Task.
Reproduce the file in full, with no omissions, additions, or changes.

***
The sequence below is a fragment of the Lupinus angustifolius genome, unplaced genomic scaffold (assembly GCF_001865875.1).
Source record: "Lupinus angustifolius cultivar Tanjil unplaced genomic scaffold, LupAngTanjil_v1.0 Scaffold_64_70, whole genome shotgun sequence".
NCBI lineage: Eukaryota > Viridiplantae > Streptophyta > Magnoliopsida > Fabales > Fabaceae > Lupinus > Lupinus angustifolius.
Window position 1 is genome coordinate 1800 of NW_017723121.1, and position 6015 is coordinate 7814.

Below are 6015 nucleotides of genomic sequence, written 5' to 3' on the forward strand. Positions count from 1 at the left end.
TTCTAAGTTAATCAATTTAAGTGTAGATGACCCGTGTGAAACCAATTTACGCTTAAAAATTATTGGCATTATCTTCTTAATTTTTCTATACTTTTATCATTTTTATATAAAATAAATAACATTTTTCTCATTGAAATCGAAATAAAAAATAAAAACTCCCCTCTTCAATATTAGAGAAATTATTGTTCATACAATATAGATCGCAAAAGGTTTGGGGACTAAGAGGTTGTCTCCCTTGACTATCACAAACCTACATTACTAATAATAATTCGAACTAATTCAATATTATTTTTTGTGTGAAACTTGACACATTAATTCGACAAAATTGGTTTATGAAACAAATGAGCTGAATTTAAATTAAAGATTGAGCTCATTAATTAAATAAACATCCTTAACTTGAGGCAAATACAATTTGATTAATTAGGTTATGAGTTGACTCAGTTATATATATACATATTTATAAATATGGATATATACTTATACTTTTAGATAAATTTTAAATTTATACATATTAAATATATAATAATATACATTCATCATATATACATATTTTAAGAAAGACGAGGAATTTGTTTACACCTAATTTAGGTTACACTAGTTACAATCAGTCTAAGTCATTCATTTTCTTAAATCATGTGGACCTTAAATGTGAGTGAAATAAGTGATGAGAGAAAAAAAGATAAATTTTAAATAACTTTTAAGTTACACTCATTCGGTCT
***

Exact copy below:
The sequence below is a fragment of the Lupinus angustifolius genome, unplaced genomic scaffold (assembly GCF_001865875.1).
Source record: "Lupinus angustifolius cultivar Tanjil unplaced genomic scaffold, LupAngTanjil_v1.0 Scaffold_64_70, whole genome shotgun sequence".
NCBI lineage: Eukaryota > Viridiplantae > Streptophyta > Magnoliopsida > Fabales > Fabaceae > Lupinus > Lupinus angustifolius.
Window position 1 is genome coordinate 1800 of NW_017723121.1, and position 6015 is coordinate 7814.

Below are 6015 nucleotides of genomic sequence, written 5' to 3' on the forward strand. Positions count from 1 at the left end.
TTCTAAGTTAATCAATTTAAGTGTAGATGACCCGTGTGAAACCAATTTACGCTTAAAAATTATTGGCATTATCTTCTTAATTTTTCTATACTTTTATCATTTTTATATAAAATAAATAACATTTTTCTCATTGAAATCGAAATAAAAAATAAAAACTCCCCTCTTCAATATTAGAGAAATTATTGTTCATACAATATAGATCGCAAAAGGTTTGGGGACTAAGAGGTTGTCTCCCTTGACTATCACAAACCTACATTACTAATAATAATTCGAACTAATTCAATATTATTTTTTGTGTGAAACTTGACACATTAATTCGACAAAATTGGTTTATGAAACAAATGAGCTGAATTTAAATTAAAGATTGAGCTCATTAATTAAATAAACATCCTTAACTTGAGGCAAATACAATTTGATTAATTAGGTTATGAGTTGACTCAGTTATATATATACATATTTATAAATATGGATATATACTTATACTTTTAGATAAATTTTAAATTTATACATATTAAATATATAATAATATACATTCATCATATATACATATTTTAAGAAAGACGAGGAATTTGTTTACACCTAATTTAGGTTACACTAGTTACAATCAGTCTAAGTCATTCATTTTCTTAAATCATGTGGACCTTAAATGTGAGTGAAATAAGTGATGAGAGAAAAAAAGATAAATTTTAAATAACTTTTAAGTTACACTCATTCGGTCT